UK inflation spikes as retailers respond to lockdown easing

LONDON — Britain’s inflation rate more than doubled in April as energy prices soared and clothing retailers hiked prices as the country’s coronavirus lockdown was eased, official statistics showed today.

The Office for National Statistics said consumer prices rose 1.5% in the year to April from 0.7% in March. The increase takes consumer price inflation up to its highest level since March last year, when the country first started to be affected by the coronavirus pandemic.

The statistics agency said sharp rises in domestic energy prices and transportation costs lay largely behind the inflation spike. It also said clothing retailers increased prices last month when they were allowed to reopen their doors on April 12.

The latest figures have accentuated concerns that Britain and other countries might face rising inflation as the world emerges from the pandemic and economic activity picks up at a time when central banks are keeping interest rates at historic lows and continue to print new money.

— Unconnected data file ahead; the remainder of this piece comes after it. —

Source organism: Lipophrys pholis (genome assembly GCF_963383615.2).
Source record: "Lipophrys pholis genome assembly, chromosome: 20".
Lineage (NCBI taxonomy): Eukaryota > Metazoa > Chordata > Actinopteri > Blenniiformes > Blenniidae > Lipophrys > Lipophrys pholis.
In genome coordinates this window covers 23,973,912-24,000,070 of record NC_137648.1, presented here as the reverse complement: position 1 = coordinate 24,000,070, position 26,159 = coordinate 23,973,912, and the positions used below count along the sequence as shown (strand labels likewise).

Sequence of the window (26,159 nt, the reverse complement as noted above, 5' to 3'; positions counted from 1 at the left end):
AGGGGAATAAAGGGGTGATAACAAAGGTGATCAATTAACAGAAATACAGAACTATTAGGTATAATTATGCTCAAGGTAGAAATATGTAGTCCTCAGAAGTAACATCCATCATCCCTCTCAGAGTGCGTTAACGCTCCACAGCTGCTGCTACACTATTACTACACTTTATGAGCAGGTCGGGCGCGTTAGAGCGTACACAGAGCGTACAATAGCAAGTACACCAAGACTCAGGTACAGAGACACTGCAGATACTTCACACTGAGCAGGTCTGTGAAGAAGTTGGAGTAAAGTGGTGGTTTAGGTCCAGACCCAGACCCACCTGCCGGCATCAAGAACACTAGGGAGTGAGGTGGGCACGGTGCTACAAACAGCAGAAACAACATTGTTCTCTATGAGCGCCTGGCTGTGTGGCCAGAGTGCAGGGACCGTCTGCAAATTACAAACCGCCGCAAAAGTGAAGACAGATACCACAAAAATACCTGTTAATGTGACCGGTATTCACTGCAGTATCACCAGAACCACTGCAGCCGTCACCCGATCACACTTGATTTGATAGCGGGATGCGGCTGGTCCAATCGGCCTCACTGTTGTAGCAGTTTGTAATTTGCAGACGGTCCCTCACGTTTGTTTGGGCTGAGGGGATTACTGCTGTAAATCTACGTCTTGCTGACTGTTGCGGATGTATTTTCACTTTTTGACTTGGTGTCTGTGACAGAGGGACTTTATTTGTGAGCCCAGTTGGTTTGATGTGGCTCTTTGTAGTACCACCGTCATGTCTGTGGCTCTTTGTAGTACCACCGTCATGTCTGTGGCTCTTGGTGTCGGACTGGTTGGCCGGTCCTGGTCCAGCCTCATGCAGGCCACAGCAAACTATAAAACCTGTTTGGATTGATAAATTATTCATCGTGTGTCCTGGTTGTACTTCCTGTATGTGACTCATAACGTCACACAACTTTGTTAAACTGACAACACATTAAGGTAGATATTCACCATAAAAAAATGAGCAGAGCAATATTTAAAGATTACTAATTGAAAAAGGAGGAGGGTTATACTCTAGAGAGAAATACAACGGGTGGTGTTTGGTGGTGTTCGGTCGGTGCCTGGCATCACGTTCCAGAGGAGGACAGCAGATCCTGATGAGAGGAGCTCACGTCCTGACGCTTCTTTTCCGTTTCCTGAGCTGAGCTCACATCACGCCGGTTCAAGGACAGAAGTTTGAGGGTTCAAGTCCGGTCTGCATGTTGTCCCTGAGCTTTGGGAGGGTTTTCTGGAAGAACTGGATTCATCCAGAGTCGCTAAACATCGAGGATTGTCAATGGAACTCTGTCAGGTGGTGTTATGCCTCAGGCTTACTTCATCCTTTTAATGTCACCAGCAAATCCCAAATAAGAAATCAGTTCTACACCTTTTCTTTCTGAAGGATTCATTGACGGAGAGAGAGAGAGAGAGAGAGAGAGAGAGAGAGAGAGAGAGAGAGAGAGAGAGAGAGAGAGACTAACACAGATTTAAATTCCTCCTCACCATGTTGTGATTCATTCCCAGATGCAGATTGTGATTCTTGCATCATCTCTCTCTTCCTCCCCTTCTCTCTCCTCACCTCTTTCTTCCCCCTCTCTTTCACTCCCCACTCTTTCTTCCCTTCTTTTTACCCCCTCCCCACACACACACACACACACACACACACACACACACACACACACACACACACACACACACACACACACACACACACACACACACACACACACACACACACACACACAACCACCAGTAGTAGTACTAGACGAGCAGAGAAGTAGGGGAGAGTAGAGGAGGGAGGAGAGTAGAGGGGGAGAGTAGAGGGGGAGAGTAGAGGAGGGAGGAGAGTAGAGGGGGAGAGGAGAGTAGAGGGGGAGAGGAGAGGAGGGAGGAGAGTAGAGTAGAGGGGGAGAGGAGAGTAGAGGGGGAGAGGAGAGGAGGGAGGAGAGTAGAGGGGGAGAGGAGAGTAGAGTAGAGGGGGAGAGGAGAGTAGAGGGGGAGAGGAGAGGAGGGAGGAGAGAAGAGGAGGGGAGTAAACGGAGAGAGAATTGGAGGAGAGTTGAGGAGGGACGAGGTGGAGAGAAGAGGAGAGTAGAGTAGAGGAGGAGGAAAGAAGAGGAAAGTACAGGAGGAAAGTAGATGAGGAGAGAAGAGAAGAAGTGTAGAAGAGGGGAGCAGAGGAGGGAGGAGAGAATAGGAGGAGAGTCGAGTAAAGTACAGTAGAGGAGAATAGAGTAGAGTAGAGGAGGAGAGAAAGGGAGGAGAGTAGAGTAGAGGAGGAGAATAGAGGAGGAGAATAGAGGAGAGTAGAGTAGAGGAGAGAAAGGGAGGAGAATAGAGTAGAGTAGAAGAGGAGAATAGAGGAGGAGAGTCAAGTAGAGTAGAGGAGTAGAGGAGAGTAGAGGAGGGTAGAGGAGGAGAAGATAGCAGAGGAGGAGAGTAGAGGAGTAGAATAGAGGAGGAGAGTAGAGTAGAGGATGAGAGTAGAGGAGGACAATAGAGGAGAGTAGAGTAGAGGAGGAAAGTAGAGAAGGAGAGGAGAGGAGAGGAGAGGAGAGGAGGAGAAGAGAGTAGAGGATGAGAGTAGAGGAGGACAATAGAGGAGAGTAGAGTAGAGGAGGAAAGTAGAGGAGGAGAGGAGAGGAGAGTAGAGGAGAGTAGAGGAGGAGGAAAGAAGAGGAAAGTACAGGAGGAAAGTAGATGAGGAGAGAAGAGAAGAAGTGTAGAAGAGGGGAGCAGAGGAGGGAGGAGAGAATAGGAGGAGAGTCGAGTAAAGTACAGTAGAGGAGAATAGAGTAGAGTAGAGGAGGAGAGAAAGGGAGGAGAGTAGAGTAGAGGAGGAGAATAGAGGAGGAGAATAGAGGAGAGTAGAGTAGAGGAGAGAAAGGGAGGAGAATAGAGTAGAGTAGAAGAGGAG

“We do not believe that higher inflation will be fully transitory as many in markets contend and as global central bankers seem to presume,” said Kallum Pickering, senior economist at Berenberg Bank. “The rebound marks a turning point for inflation across the advanced world following more than a decade of disinflation.”